Multiple organizations can also band together to improve the ethical landscape for a particular region or project, Dell says. For example, multiple engineering companies competing for the same contracts in East Africa can collectively agree that they will refuse to act illegally in pursuit of the deal. These “integrity pacts,” Dell says, help companies avoid having to resort to unethical conduct to compete.
In addition, businesses can cite recent events such as when Uzbek telecommunications executive Gulnara Karimova was charged in March 2019 of conspiring to violate the U.S. Foreign Corrupt Practices Act (FCPA) with a money laundering scheme. Even if the fraud falls through, Dell says, companies run the risk of being charged with conspiracy or passive bribery (the act of soliciting a bribe).
“So your response to a request for unethical behavior is no longer just ‘I could be punished’ but ‘I could be prosecuted, and so could you,’” she says.
Developing a culture of integrity, ethics, and respect was the most important ethics and compliance objective companies cited in the 2018 Ethics & Compliance Third-Party Risk Management Benchmark Report from NAVEX Global, eclipsing past years’ leading objective—avoiding regulatory and enforcement matters.
Managing ethical standards becomes more complicated when third parties are involved along an international supply chain. Forty-five percent of large organizations (with more than 5,000 employees) surveyed for the NAVEX report engage more than 5,000 third parties. The top challenge organizations cited was consistently monitoring third parties; while a majority of survey respondents follow some form of screening and monitoring, nearly 40 percent do not monitor their third parties, leaving them open to risk.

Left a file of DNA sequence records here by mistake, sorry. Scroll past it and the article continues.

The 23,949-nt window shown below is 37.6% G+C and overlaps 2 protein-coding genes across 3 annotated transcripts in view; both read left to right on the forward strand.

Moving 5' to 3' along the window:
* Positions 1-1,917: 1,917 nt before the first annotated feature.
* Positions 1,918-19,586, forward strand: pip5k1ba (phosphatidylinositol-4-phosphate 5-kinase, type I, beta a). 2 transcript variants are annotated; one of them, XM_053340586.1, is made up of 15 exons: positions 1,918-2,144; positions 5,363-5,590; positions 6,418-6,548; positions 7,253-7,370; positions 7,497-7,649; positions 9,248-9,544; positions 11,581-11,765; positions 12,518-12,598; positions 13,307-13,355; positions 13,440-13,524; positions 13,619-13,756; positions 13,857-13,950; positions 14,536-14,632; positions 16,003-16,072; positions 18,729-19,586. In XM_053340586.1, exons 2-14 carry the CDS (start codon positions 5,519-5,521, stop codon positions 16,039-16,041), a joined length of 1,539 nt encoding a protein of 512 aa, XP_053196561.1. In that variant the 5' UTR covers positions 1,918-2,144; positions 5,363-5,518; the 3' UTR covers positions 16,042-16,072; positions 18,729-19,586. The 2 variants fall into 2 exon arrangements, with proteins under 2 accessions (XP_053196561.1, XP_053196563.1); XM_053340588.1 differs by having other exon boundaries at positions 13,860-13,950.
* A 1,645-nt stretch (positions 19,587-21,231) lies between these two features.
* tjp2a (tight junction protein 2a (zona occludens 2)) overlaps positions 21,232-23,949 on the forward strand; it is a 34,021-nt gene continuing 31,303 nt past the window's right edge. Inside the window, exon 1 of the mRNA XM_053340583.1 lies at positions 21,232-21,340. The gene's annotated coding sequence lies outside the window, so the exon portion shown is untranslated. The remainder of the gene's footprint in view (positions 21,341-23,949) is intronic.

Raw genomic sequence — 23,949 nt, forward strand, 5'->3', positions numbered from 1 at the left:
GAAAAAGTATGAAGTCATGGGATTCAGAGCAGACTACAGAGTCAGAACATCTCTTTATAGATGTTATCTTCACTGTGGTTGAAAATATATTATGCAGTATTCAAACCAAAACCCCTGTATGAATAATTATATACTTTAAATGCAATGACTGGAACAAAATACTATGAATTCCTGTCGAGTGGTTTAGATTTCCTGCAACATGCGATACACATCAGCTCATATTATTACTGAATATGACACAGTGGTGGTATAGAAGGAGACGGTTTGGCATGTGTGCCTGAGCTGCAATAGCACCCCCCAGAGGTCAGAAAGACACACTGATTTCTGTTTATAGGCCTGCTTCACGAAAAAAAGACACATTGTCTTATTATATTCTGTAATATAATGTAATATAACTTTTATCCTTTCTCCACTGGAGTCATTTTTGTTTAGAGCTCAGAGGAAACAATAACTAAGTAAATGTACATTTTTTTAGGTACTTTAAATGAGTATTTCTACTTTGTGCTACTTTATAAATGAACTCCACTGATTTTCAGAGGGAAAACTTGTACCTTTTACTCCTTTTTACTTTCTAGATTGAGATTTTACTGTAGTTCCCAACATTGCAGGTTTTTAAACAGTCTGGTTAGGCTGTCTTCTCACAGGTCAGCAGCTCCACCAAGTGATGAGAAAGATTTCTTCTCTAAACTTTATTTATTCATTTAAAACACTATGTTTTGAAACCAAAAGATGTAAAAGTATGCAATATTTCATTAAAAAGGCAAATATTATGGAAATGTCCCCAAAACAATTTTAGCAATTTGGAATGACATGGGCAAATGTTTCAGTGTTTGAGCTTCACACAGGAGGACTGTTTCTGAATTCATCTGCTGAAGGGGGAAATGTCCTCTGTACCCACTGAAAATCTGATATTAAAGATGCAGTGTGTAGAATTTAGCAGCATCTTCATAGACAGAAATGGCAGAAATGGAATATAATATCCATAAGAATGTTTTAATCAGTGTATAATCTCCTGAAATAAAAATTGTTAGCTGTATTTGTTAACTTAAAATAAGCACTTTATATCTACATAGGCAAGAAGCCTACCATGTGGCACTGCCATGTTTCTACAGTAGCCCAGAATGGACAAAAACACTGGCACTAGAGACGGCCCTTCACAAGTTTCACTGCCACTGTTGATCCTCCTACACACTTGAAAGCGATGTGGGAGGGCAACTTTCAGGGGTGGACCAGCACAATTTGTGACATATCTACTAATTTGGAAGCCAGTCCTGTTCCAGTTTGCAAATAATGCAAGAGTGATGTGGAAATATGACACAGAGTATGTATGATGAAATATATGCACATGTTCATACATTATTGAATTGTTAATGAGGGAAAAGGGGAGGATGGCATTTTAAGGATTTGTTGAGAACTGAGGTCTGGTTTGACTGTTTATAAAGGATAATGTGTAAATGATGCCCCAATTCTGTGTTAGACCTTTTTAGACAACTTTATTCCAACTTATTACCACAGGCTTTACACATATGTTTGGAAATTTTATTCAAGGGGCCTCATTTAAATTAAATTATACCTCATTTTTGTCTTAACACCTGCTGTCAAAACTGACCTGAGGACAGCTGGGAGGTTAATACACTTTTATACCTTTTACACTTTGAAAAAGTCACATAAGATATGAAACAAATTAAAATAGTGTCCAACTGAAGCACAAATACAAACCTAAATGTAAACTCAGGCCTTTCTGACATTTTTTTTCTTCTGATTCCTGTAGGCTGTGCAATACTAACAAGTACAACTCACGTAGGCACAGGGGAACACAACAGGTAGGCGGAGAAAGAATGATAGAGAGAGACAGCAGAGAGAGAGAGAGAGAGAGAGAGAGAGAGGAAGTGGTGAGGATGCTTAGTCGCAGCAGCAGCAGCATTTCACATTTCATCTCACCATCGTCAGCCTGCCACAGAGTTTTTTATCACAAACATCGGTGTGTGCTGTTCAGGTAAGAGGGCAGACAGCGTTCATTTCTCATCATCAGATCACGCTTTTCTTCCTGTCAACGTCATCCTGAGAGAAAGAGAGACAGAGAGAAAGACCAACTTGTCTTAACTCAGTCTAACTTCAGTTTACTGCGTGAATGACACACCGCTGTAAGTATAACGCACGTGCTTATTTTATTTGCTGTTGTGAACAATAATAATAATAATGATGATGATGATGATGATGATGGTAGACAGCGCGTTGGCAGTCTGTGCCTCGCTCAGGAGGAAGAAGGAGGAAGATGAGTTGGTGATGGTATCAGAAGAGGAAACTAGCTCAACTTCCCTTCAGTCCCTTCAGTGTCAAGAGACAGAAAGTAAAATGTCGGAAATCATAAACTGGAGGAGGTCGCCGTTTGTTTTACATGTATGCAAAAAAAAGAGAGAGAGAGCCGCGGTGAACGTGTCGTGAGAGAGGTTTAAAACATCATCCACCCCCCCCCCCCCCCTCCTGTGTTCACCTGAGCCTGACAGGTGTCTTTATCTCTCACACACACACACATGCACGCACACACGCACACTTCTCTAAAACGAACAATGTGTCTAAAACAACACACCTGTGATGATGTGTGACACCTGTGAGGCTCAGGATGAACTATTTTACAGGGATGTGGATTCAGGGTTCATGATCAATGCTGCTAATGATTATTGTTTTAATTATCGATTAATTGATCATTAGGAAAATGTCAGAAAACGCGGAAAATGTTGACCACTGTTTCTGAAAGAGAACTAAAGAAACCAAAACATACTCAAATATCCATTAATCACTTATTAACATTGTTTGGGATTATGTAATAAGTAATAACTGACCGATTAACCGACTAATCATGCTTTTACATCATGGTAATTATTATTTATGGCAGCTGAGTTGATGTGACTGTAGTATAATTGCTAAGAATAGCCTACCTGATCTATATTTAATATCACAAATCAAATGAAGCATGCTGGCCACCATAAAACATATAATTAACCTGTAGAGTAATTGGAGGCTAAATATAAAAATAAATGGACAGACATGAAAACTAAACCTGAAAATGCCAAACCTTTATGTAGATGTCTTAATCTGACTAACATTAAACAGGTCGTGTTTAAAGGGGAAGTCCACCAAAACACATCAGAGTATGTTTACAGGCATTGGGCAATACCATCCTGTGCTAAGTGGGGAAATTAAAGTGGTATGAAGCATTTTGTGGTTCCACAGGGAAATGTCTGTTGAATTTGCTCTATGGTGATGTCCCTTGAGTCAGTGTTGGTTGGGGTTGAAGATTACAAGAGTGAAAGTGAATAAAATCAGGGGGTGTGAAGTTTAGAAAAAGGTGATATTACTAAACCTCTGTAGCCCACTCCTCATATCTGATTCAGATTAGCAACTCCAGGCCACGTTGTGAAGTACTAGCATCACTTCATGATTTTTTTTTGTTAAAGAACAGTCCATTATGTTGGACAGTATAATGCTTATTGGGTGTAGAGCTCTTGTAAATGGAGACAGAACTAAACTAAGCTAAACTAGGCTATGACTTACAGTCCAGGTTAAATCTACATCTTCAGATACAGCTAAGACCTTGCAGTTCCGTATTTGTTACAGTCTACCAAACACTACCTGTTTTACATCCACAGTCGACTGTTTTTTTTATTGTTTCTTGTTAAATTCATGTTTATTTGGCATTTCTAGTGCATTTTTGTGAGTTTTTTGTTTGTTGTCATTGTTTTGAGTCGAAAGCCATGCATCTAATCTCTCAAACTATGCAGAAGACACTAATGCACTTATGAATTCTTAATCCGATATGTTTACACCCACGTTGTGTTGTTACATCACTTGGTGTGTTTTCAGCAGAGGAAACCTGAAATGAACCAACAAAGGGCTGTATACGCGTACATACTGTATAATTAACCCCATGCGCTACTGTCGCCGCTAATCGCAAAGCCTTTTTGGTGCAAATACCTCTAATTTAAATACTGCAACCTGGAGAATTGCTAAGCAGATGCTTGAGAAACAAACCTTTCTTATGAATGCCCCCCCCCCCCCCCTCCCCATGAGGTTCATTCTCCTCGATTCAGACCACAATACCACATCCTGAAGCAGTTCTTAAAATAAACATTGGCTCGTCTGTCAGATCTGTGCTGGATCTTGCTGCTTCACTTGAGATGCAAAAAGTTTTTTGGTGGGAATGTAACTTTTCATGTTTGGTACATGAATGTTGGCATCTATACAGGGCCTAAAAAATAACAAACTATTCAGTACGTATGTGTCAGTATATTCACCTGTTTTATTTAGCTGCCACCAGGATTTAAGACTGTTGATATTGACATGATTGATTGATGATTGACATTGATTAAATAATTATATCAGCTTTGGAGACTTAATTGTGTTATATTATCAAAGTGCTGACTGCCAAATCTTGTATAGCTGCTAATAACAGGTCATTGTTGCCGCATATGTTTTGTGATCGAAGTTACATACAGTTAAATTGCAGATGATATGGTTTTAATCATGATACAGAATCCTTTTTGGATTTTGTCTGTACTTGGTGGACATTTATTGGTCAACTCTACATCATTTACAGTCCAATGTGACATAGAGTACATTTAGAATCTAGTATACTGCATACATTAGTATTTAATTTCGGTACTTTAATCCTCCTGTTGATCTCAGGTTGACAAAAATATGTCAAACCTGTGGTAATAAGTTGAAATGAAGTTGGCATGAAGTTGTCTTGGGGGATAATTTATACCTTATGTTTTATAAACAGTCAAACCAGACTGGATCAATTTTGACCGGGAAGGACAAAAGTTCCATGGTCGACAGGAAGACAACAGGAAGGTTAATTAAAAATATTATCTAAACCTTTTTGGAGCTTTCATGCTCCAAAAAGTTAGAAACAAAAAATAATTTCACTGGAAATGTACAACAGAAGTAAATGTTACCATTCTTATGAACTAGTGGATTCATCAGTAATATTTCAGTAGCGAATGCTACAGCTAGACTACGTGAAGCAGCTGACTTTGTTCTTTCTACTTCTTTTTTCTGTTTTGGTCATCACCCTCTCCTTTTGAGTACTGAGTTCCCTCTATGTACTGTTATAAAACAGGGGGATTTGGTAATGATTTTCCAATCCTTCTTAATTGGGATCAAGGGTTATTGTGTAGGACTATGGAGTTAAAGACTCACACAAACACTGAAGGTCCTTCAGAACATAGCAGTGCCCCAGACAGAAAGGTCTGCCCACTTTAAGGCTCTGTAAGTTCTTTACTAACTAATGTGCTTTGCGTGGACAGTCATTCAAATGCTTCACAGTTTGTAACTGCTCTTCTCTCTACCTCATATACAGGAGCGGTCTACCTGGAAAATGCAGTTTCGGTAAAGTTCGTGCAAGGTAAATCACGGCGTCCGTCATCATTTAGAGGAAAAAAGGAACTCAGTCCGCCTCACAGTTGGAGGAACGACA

Passman says that managing ethical risk is similar to managing cybersecurity risks. Corruption can happen in any country, and it only takes one person to expose the organization to risk. However, focusing on continuous improvement and regularly reevaluating the supply chain’s risks (which third parties are working with government officials or contracts, who owns each third-party partner) can improve compliance programs.
Self-reporting also wins favor from prosecutors during investigations, Passman adds. In March 2018, the U.S. Department of Justice announced expanded use of the FCPA Enforcement Policy guidelines so companies that self-report FCPA violations and fully cooperate with the resulting investigation may be granted a 50 percent reduction off the minimum sentence, if they are criminally charged at all.
The Justice Department looks at compliance programs at the time of violation as well as the time of sentencing, Passman says, so companies can demonstrate both the anticorruption measures they had in place and what they have done to address any loopholes or vulnerabilities that have been uncovered.
“Ethics and compliance at large are something where leaders have to articulate this on an ongoing basis in business discussions with their own people, in their business discussions with third parties. It’s not something you hear just once a year or when you’re onboarded into a company,” she says. “Employees want to hear from their managers, then they are more likely to report matters when they see them.”